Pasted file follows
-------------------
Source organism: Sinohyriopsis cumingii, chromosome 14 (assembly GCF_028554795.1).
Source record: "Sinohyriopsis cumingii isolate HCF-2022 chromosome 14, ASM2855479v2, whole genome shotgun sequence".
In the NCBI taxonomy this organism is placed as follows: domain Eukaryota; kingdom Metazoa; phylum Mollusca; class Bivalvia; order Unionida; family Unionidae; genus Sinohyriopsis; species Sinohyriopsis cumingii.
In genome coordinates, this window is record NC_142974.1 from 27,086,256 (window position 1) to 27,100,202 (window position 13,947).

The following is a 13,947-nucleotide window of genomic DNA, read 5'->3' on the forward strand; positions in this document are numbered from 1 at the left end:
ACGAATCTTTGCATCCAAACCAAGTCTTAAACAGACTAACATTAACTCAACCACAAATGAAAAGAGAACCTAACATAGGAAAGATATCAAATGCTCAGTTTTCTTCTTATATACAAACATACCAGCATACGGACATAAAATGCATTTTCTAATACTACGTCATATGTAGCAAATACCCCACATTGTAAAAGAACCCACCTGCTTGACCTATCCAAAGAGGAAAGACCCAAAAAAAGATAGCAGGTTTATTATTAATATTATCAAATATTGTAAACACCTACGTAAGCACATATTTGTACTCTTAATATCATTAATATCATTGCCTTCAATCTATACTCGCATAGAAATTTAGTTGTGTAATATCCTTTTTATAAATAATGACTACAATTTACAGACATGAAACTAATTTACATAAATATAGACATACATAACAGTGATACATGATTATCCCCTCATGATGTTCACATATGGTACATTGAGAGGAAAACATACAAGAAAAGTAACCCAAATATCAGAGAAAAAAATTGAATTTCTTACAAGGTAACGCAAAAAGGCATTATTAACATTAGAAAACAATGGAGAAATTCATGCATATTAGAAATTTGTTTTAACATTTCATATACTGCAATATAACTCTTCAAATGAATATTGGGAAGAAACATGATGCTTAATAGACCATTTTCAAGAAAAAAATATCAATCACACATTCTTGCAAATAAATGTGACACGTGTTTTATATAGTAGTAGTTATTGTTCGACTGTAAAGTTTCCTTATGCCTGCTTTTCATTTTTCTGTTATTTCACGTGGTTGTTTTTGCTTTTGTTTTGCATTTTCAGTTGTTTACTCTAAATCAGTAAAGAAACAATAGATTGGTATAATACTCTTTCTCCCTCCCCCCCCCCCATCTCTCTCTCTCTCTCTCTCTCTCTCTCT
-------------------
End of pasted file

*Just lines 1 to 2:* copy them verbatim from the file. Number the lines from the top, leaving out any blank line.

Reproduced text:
Source organism: Sinohyriopsis cumingii, chromosome 14 (assembly GCF_028554795.1).
Source record: "Sinohyriopsis cumingii isolate HCF-2022 chromosome 14, ASM2855479v2, whole genome shotgun sequence".